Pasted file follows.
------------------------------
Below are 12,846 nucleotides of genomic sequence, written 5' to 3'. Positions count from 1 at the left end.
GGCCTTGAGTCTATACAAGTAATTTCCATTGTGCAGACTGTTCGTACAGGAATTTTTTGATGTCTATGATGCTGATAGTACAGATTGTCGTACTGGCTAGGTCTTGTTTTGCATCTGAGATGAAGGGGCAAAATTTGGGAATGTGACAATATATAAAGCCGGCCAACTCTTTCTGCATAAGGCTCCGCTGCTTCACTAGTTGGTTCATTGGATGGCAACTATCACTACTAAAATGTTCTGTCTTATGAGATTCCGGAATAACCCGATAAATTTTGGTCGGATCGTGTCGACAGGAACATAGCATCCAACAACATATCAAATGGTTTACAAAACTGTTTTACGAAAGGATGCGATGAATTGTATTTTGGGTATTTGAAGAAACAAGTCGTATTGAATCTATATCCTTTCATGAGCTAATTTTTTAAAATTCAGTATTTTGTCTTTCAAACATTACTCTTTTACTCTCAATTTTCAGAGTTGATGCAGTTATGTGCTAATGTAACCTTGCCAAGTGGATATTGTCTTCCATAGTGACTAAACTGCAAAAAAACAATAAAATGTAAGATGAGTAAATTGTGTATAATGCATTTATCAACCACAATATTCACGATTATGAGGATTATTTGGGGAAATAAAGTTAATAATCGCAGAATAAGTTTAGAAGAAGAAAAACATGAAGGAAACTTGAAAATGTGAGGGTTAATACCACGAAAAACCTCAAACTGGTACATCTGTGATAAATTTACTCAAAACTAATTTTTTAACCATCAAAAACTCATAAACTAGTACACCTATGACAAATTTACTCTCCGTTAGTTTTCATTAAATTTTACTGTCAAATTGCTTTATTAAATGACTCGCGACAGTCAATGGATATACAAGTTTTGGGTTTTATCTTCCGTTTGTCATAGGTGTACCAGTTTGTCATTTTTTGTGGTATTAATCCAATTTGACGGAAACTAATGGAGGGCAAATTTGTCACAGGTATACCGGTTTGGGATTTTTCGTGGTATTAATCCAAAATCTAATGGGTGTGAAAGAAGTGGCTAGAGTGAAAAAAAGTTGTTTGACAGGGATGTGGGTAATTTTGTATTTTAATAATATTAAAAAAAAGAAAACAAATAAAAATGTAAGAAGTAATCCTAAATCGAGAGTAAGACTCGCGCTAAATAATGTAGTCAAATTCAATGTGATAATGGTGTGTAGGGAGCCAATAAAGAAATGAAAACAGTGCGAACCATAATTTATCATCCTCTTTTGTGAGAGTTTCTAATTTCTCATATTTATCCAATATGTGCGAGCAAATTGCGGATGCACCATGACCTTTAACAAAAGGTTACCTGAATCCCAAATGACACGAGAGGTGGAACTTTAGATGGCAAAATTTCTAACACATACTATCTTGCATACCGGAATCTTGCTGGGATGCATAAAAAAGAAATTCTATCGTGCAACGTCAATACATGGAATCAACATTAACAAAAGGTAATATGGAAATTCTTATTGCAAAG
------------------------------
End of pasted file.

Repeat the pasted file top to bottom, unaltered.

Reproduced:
Below are 12,846 nucleotides of genomic sequence, written 5' to 3'. Positions count from 1 at the left end.
GGCCTTGAGTCTATACAAGTAATTTCCATTGTGCAGACTGTTCGTACAGGAATTTTTTGATGTCTATGATGCTGATAGTACAGATTGTCGTACTGGCTAGGTCTTGTTTTGCATCTGAGATGAAGGGGCAAAATTTGGGAATGTGACAATATATAAAGCCGGCCAACTCTTTCTGCATAAGGCTCCGCTGCTTCACTAGTTGGTTCATTGGATGGCAACTATCACTACTAAAATGTTCTGTCTTATGAGATTCCGGAATAACCCGATAAATTTTGGTCGGATCGTGTCGACAGGAACATAGCATCCAACAACATATCAAATGGTTTACAAAACTGTTTTACGAAAGGATGCGATGAATTGTATTTTGGGTATTTGAAGAAACAAGTCGTATTGAATCTATATCCTTTCATGAGCTAATTTTTTAAAATTCAGTATTTTGTCTTTCAAACATTACTCTTTTACTCTCAATTTTCAGAGTTGATGCAGTTATGTGCTAATGTAACCTTGCCAAGTGGATATTGTCTTCCATAGTGACTAAACTGCAAAAAAACAATAAAATGTAAGATGAGTAAATTGTGTATAATGCATTTATCAACCACAATATTCACGATTATGAGGATTATTTGGGGAAATAAAGTTAATAATCGCAGAATAAGTTTAGAAGAAGAAAAACATGAAGGAAACTTGAAAATGTGAGGGTTAATACCACGAAAAACCTCAAACTGGTACATCTGTGATAAATTTACTCAAAACTAATTTTTTAACCATCAAAAACTCATAAACTAGTACACCTATGACAAATTTACTCTCCGTTAGTTTTCATTAAATTTTACTGTCAAATTGCTTTATTAAATGACTCGCGACAGTCAATGGATATACAAGTTTTGGGTTTTATCTTCCGTTTGTCATAGGTGTACCAGTTTGTCATTTTTTGTGGTATTAATCCAATTTGACGGAAACTAATGGAGGGCAAATTTGTCACAGGTATACCGGTTTGGGATTTTTCGTGGTATTAATCCAAAATCTAATGGGTGTGAAAGAAGTGGCTAGAGTGAAAAAAAGTTGTTTGACAGGGATGTGGGTAATTTTGTATTTTAATAATATTAAAAAAAAGAAAACAAATAAAAATGTAAGAAGTAATCCTAAATCGAGAGTAAGACTCGCGCTAAATAATGTAGTCAAATTCAATGTGATAATGGTGTGTAGGGAGCCAATAAAGAAATGAAAACAGTGCGAACCATAATTTATCATCCTCTTTTGTGAGAGTTTCTAATTTCTCATATTTATCCAATATGTGCGAGCAAATTGCGGATGCACCATGACCTTTAACAAAAGGTTACCTGAATCCCAAATGACACGAGAGGTGGAACTTTAGATGGCAAAATTTCTAACACATACTATCTTGCATACCGGAATCTTGCTGGGATGCATAAAAAAGAAATTCTATCGTGCAACGTCAATACATGGAATCAACATTAACAAAAGGTAATATGGAAATTCTTATTGCAAAG